By Julia Manchester
The Hill, October 22, 2018
More than half of Republicans in a new American Barometer poll say they support “Medicare for all,” also known as a single-payer health-care system.
The survey, conducted by Hill.TV and the HarrisX polling company, found that 52 percent of Republicans polled said they supported the option, while 48 percent said they opposed it.
Twenty-five percent said they “strongly” supported “Medicare for all,” while 27 percent said they “somewhat” supported it.
Twenty-two percent said they “somewhat” opposed the idea, while 26 percent said they “strongly” opposed it.
The poll comes as Democrats aim to make health care, along with “Medicare for all,” a central campaign issue.
Reid Wilson, campaign reporter for The Hill, told Hill.TV’s Joe Concha that Republicans have yet to find their messaging on the issue.
“Republicans are only beginning to think about how to message this. So this is not baked in at all. This is a debate that plays out over the long term,” he added.
The American Barometer was conducted on October 19-20 among 1,000 registered voters. The sampling margin of error is 3.1 percentage points.
By Don McCanne, M.D.
The question asked? Would you support or oppose providing Medicare to every American? This is not an ambiguous question.
According to this poll, half of registered Republicans now support Medicare for all (52% with a sampling error of 3.1%). Well over four-fifths of Democrats (86%) and two-thirds of Independents (68%) also are in support.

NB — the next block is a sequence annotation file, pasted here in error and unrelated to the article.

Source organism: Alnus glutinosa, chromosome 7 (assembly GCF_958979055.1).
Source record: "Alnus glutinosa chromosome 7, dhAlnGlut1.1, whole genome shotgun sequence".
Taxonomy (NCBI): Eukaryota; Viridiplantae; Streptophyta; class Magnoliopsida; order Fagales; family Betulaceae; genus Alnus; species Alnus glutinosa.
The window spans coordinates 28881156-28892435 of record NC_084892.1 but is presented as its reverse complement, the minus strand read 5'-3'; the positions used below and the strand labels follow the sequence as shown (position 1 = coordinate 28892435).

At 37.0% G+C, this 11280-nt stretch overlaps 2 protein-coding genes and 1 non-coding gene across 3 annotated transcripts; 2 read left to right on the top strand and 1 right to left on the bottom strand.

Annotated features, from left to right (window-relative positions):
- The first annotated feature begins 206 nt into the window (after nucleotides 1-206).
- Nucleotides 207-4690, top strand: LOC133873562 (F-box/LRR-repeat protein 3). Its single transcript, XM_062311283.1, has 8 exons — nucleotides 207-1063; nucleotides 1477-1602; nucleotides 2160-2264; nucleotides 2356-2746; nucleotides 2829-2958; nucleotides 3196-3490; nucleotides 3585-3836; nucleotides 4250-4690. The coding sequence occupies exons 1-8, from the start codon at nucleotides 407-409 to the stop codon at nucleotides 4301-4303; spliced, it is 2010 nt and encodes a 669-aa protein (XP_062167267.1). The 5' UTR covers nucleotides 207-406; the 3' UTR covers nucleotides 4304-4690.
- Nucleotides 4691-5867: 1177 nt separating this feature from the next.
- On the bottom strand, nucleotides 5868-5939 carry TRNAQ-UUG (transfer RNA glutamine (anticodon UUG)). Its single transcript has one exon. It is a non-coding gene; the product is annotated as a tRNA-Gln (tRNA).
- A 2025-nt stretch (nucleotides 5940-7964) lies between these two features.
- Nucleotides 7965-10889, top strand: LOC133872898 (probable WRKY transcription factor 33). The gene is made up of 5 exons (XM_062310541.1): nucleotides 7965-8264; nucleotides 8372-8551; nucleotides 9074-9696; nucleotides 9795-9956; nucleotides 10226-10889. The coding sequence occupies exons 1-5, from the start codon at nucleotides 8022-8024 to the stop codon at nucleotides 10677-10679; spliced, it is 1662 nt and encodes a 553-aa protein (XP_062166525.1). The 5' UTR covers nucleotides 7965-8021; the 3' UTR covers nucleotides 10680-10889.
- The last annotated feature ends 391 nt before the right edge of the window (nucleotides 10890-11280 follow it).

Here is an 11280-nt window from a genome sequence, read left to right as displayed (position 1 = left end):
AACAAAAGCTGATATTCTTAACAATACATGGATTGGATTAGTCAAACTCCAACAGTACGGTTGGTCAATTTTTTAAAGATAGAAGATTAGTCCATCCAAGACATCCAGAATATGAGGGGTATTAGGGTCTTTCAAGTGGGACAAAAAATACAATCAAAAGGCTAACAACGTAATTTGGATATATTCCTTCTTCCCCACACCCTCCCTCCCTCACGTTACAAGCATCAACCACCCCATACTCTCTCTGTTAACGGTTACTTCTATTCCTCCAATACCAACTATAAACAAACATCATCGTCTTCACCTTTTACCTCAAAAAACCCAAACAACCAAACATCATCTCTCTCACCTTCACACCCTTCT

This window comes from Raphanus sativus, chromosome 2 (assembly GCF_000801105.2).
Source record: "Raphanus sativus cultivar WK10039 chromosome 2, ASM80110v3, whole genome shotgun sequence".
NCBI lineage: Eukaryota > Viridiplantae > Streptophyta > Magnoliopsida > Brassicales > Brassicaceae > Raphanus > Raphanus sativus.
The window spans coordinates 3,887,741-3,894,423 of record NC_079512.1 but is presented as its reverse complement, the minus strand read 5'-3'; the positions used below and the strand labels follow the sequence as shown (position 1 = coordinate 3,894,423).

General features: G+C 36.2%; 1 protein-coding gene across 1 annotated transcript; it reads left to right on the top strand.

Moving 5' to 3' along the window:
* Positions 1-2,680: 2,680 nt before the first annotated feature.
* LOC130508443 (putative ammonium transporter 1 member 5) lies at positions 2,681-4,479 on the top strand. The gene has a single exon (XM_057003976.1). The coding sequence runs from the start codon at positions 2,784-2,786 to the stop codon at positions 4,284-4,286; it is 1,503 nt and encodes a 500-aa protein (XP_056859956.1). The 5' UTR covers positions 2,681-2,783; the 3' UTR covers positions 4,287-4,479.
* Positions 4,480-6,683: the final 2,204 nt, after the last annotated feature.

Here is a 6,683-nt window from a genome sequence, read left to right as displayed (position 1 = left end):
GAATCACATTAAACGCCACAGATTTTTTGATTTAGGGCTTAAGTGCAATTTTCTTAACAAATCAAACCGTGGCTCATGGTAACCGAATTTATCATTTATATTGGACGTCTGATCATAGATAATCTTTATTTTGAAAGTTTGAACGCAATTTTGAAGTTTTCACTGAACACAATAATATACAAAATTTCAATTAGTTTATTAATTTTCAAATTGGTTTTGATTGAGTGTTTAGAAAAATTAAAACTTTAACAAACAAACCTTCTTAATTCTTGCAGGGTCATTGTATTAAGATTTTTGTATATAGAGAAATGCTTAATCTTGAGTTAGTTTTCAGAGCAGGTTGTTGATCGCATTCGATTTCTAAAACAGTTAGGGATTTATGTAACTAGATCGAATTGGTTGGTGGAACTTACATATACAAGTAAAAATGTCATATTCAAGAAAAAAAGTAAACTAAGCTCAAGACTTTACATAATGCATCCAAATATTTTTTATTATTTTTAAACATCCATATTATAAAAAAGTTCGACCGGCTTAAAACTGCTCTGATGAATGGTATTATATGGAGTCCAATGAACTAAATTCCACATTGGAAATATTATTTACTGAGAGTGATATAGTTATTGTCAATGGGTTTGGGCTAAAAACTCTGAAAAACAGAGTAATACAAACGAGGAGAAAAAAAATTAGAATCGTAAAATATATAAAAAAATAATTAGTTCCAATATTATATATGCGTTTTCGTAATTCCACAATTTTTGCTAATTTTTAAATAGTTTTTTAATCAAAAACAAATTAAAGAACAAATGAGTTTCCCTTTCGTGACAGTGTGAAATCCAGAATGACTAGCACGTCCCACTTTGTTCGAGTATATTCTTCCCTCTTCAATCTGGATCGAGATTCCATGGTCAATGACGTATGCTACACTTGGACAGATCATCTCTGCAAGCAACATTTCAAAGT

The support of the Democrats is understandable, but we can only speculate as to what has resulted in the sharp increase in support from Republicans, especially considering the intensity of political polarization in this nation. It is likely that Republican and Independent voters are quite dissatisfied with the status quo in health care financing, and that they have grown weary of the Republican politicians who have continued to call for the repeal of Obamacare, but when it came time to perform with a replacement program, they came up empty handed. The turning point may well prove to be when Sen. John McCain expressed the will of the American people by turning thumbs down on the empty charade of reform without substance.
Although the voters are aligning themselves in support of Medicare for all, the politicians are not, though the Republicans have latched onto supporting coverage of pre-existing conditions to show the voters that their hearts are in the right place, even if they have not developed any effective policies to implement it should Obamacare be repealed.
People lead, politicians follow. Hopefully the Republican voters will cause their candidates to develop some introspection and seriously consider the greater value that a Medicare for all would bring us – just common business sense – not to mention that the program would be truly universal, equitable, and affordable for all.
The congressional Republicans would have to neutralize the McConnell curse – if the the Democrats are for it, we’re against it – the insane attitude that partisan politics must take precedence over sound policy. It would be easiest if Sen. McConnell could simply experience a revelation. If the Republican voters are loud enough, that just could happen.
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